Charities in Supreme Court fight over payout to woman left out of mother's will
A six-figure award to an estranged daughter who was left out of her mother's will has come under challenge at the UK's highest court.
Supreme Court justices have been asked to rule in the latest round of a lengthy legal fight which began after Heather Ilott's late mother Melita Jackson left the majority of her £486,000 estate to three animal charities.
Mother-of-five Mrs Ilott, from Great Munden, Hertfordshire, who has no pension and lived on state benefits, went to court and was originally awarded £50,000 from the estate - but Court of Appeal judges upped the sum to £163,000 last year.
The Blue Cross, the Royal Society for the Protection of Birds and the Royal Society for the Prevention of Cruelty to Animals now argue that the appeal judges "fell into error" in deciding to increase the maintenance payout, which included £143,000 for Mrs Ilott to buy her housing association home.
Seven Supreme Court justices have been urged to overturn the Court of Appeal's ruling and either make an "appropriate" order for Mrs Ilott's "provision", or to restore the order made by a district judge in 2007 that the sum should be £50,000.
Only child Mrs Ilott was rejected by her mother at the age of 17 after she left home without her knowledge or agreement in 1978, to live with her boyfriend Nicholas Ilott, who she later married.
Attempts at reconciliation failed and when 70-year-old Mrs Jackson died in 2004 her will made no provision for her estranged daughter.
Mrs Ilott, who is in her 50s, made an application under the Inheritance (Provision for Family and Dependants) Act 1975 for "reasonable financial provision" from her mother's estate.
The Act confers the right on a child of a deceased parent to apply for an order if a will does not make reasonable provision for their maintenance.
It is the first time that an appeal under the 1975 Act has reached the Supreme Court. The challenge is opposed by lawyers for Mrs Ilott, who attended the London hearing.
The charities say their case before the panel of justices, headed by the court's president Lord Neuberger, is to "affirm the importance of testamentary freedom and secure crucial guidance for the future".
In a statement they said: "The charities have appealed this decision in order to obtain essential clarity from the Supreme Court regarding the scope of the court's power to interfere with a person's testamentary wishes using the 1975 Act."
In 2007, District Judge Clive Million said Mrs Ilott's financial circumstances were ''straitened and needy'', and concluded that her exclusion from the will had been unfair - deciding that the ''appropriate provision'' from the estate was £50,000.
Mrs Ilott challenged the size of the award which led to the increase by three judges in July last year. As well as the £143,000, it was also for the "amount of the reasonable costs of acquisition".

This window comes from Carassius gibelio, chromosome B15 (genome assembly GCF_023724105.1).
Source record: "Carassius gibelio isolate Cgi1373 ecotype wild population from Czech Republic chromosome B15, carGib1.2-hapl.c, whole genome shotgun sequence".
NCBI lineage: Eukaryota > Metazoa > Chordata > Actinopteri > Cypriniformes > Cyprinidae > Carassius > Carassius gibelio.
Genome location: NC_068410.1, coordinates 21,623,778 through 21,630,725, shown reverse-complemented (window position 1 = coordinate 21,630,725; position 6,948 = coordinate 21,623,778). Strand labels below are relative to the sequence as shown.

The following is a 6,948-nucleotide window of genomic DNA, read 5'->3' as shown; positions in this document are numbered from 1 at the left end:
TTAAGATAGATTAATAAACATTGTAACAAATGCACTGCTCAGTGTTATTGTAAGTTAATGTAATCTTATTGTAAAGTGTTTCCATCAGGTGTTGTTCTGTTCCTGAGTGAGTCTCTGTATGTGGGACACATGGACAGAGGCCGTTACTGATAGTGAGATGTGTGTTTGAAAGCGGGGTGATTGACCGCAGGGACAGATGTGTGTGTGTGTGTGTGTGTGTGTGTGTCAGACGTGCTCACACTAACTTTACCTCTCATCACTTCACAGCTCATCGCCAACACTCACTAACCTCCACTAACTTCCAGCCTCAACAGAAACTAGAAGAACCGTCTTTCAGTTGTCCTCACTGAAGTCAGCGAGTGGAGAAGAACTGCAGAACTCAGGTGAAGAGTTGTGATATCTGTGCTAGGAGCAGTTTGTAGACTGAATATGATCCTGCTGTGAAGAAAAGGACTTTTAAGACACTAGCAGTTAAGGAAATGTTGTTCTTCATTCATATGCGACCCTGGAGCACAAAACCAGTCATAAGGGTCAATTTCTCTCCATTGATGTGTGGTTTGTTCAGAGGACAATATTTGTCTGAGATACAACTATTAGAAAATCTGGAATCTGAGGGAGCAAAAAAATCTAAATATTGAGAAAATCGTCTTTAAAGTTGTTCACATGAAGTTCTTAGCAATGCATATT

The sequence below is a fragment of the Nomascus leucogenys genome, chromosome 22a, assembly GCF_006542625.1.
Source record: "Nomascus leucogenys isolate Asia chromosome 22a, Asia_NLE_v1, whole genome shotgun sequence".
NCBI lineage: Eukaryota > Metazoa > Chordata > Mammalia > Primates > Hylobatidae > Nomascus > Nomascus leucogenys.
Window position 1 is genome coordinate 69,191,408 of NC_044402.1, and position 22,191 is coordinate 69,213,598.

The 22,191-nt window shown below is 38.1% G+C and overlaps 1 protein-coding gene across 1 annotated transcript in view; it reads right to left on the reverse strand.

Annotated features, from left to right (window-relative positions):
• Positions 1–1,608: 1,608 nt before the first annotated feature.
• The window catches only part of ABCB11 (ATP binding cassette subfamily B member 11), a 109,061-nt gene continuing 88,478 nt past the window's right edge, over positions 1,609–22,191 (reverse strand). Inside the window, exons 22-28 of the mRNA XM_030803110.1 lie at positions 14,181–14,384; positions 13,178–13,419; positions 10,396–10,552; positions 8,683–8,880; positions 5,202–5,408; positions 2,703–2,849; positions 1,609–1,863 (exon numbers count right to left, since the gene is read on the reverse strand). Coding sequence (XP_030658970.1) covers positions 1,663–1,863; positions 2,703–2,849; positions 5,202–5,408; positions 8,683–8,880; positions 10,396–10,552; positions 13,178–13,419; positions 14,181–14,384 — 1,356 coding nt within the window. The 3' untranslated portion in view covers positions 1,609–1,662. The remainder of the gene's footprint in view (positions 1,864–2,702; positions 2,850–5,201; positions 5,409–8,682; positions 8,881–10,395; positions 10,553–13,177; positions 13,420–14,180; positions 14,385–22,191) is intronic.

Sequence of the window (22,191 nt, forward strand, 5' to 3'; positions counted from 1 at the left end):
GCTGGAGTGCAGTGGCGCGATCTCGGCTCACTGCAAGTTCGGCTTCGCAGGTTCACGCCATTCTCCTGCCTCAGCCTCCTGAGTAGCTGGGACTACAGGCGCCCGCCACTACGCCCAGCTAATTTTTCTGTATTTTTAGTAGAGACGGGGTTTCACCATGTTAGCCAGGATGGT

Lady Justice Arden, who announced the court's decision, said: "I would additionally award her an option to take a further maximum capital sum of £20,000 to provide an immediate capital sum from which further income needs can be met. I have expressed the award in these terms in order to preserve her state benefits."
The justices are expected to reserve their decision at the end of the one-day hearing.
Before the hearing, James Aspden, a partner at Wilsons Solicitors who is representing the three charities, said in a statement: "The charities trust that the court will provide essential guidance on the scope of the court's powers under the Inheritance Act and clarify the other important issues this case has highlighted."
In a joint statement the charities said: "We are immensely grateful for the generosity of those who leave a gift to a charity about which they feel passionately.
"Their generosity is vital to the valuable work that we do and we take very seriously our duty to honour the wishes of our generous supporters who choose to remember us in their will.
"We look forward to the resulting clarity that the Supreme Court decision will be able to bring for the charity sector as a whole, and to the renewed confidence that a clear decision at the highest level will give to those making their wills, that their wishes will be respected."
The charities say that in April 2002 Mrs Jackson wrote "a heartfelt letter to accompany her will in which she explained her decision and instructed her executors to defend any attempt by her daughter to contest it".
They said that in the letter she wrote: "If my daughter should bring a claim against my estate I instruct my Executors to defend such a claim as I can see no reason why my daughter should benefit in any way from my estate ... I have made it clear to my daughter during her lifetime that she can expect no inheritance from me when I die".
The justices have been asked to rule on five issues relating to the 1975 Act.
They include whether the appeal judges were wrong to "set aside" the district judge's award, whether they "erred" in taking account of the factual position "as at the date of the appeal rather than the date of the original hearing", and also whether the court was wrong to "structure" an award under the 1975 Act in a way which allowed Mrs Illott to preserve her entitlement to state benefits.
Presenting argument on behalf of the charities, Penelope Reed QC argued that the Court of Appeal was "wrong to interfere" with the discretion of District Judge Million "because his exercise of discretion indicated no error of law, was not plainly wrong and there had been no other procedural irregularity".
She told the justices that the appeal judges "failed to give due weight" to the fact that Mrs Illott had been "independent of the deceased her entire adult life, had been estranged from her and had no expectation of benefiting from her estate".
The QC said they had also "failed to give weight to the testamentary wishes of the deceased".